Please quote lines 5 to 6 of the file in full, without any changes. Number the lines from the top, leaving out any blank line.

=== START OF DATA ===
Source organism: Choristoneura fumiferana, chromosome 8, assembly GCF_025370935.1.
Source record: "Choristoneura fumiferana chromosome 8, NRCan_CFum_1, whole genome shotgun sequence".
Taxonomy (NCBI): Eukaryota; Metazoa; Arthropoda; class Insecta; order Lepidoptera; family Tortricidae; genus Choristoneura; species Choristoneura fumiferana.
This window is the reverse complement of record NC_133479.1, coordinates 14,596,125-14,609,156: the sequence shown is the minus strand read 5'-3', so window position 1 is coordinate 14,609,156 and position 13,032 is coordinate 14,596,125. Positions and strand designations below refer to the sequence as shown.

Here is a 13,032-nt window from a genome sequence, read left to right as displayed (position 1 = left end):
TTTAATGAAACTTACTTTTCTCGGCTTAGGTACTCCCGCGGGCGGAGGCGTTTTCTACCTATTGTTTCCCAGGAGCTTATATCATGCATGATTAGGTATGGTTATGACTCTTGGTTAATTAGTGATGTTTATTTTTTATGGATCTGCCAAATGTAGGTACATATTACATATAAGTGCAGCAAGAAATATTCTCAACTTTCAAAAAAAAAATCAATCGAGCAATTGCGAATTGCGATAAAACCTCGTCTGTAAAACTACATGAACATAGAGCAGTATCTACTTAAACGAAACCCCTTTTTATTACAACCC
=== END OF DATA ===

Here is a 13,032-nt window from a genome sequence, read left to right as displayed (position 1 = left end):
TTTAATGAAACTTACTTTTCTCGGCTTAGGTACTCCCGCGGGCGGAGGCGTTTTCTACCTATTGTTTCCCAGGAGCTTATATCATGCATGATTAGGTATGGTTATGACTCTTGGTTAATTAGTGATGTTTATTTTTTATGGATCTGCCAAATGTAGGTACATATTACATATAAGTGCAGCAAGAAATATTCTCAACTTTCAAAAAAAAAATCAATCGAGCAATTGCGAATTGCGATAAAACCTCGTCTGTAAAACTACATGAACATAGAGCAGTATCTACTTAAACGAAACCCCTTTTTATTACAACCC